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Alpha Lipoic Acid Dietary Supplement Slows Aging In Mice

In human cells, shortened telomeres, the protective caps at the ends of chromosomes, are both a...

With The EPA Over-regulating Affordable Energy, We Need Basic Energy Rights For Low-income Populations

-Low-income populations deserve basic energy rights to protect them from "energy insecurity" and...

Nine New X Chromosome Genes Associated With Learning Disabilities

A collaboration between more than 70 researchers across the globe has uncovered nine new genes...

Genome-Wide Association Study Finds Four Possible Risk Factors For Ovarian Cancer

Cancer researchers say a large genome-wide association study (GWAS) that spanned three continents...

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Intense, passionate feelings of love can provide effective pain relief on a par with painkillers or even illicit drugs like cocaine, according to a new study.

That's not to say you should rely on a string of affairs when you have a headache, but a better understanding of these neural-rewards pathways that get triggered by 'love', or winning money, could lead to new methods for producing pain relief.
Malware - malicious software written for purposes like identity theft - could get a lot more dangerous.

With so much information stored, and advancements in programming, malware programs could soon not only engage in traditional data theft or taking over a computer, but also 'steal' data on behavior patterns, a higher level of danger than easily detectable attacks.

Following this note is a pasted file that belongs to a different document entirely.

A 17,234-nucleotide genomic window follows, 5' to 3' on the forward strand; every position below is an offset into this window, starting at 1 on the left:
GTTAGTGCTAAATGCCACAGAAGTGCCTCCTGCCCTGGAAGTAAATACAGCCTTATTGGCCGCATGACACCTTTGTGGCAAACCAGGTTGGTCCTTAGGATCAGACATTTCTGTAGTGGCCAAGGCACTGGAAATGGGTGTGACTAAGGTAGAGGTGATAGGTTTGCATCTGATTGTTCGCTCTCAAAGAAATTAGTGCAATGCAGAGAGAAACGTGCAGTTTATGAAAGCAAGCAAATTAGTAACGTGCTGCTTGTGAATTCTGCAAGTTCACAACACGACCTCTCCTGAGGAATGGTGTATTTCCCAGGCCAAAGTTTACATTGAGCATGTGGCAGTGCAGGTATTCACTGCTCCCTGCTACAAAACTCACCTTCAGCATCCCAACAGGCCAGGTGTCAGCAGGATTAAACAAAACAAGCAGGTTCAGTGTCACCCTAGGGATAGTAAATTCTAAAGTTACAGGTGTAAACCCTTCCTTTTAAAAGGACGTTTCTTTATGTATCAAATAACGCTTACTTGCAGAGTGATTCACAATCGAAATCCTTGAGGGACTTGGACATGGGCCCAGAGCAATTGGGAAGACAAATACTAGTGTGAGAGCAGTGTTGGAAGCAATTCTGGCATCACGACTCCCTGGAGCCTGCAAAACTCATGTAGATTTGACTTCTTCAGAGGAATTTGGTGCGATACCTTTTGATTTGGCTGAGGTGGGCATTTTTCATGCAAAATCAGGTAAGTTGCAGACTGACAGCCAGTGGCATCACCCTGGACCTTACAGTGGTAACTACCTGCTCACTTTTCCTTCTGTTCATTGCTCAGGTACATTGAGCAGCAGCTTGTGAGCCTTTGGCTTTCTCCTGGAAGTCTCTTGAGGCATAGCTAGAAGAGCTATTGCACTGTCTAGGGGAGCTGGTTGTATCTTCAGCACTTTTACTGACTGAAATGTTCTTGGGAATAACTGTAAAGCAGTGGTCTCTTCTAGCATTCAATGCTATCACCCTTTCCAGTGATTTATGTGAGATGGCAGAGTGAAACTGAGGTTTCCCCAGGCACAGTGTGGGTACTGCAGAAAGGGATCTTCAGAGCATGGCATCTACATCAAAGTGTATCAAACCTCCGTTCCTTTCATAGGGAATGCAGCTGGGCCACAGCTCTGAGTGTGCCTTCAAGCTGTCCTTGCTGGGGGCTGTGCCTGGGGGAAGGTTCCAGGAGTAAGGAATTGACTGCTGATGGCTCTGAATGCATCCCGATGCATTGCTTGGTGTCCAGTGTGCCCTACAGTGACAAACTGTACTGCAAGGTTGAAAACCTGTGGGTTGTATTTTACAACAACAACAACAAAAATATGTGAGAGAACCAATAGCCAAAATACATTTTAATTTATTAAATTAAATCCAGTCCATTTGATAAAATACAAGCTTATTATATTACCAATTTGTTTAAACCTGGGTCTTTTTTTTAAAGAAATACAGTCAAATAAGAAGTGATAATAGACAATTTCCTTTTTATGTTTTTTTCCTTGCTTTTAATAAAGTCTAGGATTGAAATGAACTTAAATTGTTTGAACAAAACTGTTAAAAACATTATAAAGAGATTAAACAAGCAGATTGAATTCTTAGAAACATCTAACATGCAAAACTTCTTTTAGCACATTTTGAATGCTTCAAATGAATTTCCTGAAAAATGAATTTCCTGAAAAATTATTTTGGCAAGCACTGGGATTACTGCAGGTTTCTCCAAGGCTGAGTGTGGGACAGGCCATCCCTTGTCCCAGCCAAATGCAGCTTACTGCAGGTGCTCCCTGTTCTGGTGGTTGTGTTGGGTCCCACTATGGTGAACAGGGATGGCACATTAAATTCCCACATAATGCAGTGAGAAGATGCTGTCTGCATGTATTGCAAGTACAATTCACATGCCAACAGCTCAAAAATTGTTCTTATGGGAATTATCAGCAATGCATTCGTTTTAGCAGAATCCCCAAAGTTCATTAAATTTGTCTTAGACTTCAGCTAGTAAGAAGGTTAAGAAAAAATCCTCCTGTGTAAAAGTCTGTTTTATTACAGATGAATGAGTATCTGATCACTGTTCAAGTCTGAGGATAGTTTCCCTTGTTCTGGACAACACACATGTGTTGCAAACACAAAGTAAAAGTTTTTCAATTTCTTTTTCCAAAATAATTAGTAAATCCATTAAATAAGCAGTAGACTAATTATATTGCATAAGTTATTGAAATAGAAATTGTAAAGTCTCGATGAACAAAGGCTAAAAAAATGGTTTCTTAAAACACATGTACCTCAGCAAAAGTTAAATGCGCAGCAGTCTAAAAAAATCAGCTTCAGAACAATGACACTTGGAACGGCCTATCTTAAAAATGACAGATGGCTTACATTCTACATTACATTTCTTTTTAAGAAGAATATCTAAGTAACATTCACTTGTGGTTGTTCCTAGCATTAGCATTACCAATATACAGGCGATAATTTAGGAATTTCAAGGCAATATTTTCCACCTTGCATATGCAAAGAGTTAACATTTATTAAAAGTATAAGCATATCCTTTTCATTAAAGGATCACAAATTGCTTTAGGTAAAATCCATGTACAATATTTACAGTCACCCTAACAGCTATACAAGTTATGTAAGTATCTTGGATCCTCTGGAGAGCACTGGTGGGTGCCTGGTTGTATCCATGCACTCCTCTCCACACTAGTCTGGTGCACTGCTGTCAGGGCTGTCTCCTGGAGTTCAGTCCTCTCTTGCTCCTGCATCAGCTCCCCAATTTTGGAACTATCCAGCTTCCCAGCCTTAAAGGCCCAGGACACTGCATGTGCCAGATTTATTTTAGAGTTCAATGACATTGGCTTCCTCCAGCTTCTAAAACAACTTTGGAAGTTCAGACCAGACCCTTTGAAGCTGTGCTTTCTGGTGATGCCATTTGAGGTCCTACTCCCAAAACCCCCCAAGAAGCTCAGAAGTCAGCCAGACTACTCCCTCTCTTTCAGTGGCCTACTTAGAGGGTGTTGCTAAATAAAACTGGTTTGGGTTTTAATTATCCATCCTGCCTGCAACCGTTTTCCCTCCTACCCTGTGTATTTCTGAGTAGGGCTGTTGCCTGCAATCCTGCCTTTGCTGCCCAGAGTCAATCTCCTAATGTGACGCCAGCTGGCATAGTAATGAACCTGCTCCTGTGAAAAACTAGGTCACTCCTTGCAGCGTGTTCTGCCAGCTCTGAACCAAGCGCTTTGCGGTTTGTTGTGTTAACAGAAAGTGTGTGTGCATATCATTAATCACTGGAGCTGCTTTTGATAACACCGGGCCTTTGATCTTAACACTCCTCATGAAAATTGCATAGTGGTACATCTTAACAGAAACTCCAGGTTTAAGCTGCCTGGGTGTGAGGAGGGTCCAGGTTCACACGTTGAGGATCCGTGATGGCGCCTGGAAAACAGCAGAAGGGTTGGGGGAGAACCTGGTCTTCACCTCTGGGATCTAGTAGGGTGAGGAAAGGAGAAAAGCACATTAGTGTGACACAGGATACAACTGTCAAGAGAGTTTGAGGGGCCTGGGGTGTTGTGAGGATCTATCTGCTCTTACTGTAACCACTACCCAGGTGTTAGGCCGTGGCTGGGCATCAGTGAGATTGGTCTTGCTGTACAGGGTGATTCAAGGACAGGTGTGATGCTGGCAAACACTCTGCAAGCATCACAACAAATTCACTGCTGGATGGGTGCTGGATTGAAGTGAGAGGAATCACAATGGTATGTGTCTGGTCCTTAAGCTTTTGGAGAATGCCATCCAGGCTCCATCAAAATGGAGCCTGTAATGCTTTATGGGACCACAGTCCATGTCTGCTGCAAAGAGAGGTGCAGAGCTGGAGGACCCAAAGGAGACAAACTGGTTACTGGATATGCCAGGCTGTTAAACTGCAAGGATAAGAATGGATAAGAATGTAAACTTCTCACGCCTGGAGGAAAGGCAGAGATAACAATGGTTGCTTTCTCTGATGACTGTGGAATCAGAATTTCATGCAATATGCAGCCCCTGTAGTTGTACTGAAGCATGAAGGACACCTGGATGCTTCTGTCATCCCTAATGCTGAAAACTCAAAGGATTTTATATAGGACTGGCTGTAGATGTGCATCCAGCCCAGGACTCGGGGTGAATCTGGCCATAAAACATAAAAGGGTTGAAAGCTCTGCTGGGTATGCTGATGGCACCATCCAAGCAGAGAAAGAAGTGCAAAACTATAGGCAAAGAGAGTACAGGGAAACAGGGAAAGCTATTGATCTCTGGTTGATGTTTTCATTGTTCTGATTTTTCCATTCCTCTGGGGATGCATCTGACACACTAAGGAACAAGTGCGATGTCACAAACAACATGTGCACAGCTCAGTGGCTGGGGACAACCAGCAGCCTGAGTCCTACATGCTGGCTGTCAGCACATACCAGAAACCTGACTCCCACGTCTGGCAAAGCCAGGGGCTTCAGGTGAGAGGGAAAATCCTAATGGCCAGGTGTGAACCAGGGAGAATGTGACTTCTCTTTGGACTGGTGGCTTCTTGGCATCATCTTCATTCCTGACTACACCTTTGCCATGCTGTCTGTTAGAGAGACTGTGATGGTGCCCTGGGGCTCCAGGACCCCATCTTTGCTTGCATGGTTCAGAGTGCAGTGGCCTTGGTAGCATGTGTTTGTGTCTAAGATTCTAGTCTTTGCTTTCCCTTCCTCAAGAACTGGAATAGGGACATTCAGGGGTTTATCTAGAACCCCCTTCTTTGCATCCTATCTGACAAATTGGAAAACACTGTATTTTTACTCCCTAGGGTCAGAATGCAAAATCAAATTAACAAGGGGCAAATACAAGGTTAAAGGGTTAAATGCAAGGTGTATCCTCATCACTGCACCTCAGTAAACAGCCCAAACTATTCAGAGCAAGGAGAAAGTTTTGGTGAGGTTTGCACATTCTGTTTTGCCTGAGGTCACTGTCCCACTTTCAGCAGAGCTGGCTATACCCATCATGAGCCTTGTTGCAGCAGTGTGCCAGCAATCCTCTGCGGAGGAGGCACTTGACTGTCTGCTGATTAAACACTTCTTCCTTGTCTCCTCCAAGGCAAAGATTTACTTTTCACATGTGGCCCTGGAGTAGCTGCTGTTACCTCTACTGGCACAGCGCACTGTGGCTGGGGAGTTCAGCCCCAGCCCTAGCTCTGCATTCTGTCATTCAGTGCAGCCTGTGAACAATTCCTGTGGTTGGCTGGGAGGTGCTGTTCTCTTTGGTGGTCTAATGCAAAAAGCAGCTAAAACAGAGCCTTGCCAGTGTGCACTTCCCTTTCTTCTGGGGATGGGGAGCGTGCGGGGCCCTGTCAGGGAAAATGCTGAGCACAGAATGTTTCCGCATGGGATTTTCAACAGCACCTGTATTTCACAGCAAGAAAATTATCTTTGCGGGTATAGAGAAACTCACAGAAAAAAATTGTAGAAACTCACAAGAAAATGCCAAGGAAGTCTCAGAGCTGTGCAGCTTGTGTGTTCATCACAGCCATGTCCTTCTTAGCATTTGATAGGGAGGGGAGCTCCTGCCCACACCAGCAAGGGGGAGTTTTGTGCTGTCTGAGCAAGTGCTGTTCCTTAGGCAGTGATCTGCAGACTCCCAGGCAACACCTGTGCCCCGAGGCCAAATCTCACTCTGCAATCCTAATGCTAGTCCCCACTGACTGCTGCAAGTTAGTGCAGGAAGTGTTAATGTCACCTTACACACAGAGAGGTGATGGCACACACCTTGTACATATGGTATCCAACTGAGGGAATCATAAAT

The National Academies (the National Academy of Sciences, the National Academy of Engineering, and the Institute of Medicine) announced the recipients of their 2010 Communication Awards today. Part of the Keck Futures Initiative, these awards recognize excellence in reporting and communicating science, engineering, and medicine to the general public. With support from the W.M. Keck Foundation, these $20,000 prizes have been awarded since 2003.   This year's winners will be honored during a ceremony on Oct. 22 at the Keck Center in Washington, D.C.

Winners:
Baseball players will tell you that a fastball can rise - and elementary physics says it can also, the same way an airplane rises because the teardrop shape of a wing causes air to go over the top faster than below the flatter bottom, 'sucking' it into the air.    Sure, if the baseball is going 200 MPH it can happen.  But they don't.
A new study suggests watermelon can be an effective natural weapon against prehypertension, a precursor to cardiovascular disease.   It still won't hurt to exercise, of course.

Estimates are that up to 60 percent of U.S. adults are prehypertensive or hypertensive. Prehypertension is characterized by systolic blood pressure readings of 120-139 millimeters of mercury (mm Hg) over diastolic pressure of 80-89 mm Hg. "Systolic" refers to the blood pressure when the heart is contracting. "Diastolic" reflects the blood pressure when the heart is in a period of relaxation and expansion.
What's 7 billion light years away, equivalent in weight to 800,000,000,000,000 of our Suns and holds hundreds of galaxies?    It's the most galaxy cluster ever discovered, that's what.

Astronomers using the South Pole Telescope discovered the behemoth and designated it the rather unspectacular SPT-CL J0546-5345.   

Redshift measures how light from a distant object has been stretched by the universe's expansion. Located in the southern constellation Pictor (the Painter), the cluster has a redshift of z=1.07. This puts it at a distance of about 7 billion light-years, meaning we see it as it appeared 7 billion years ago, when the universe was half as old as now and our solar system didn't exist yet.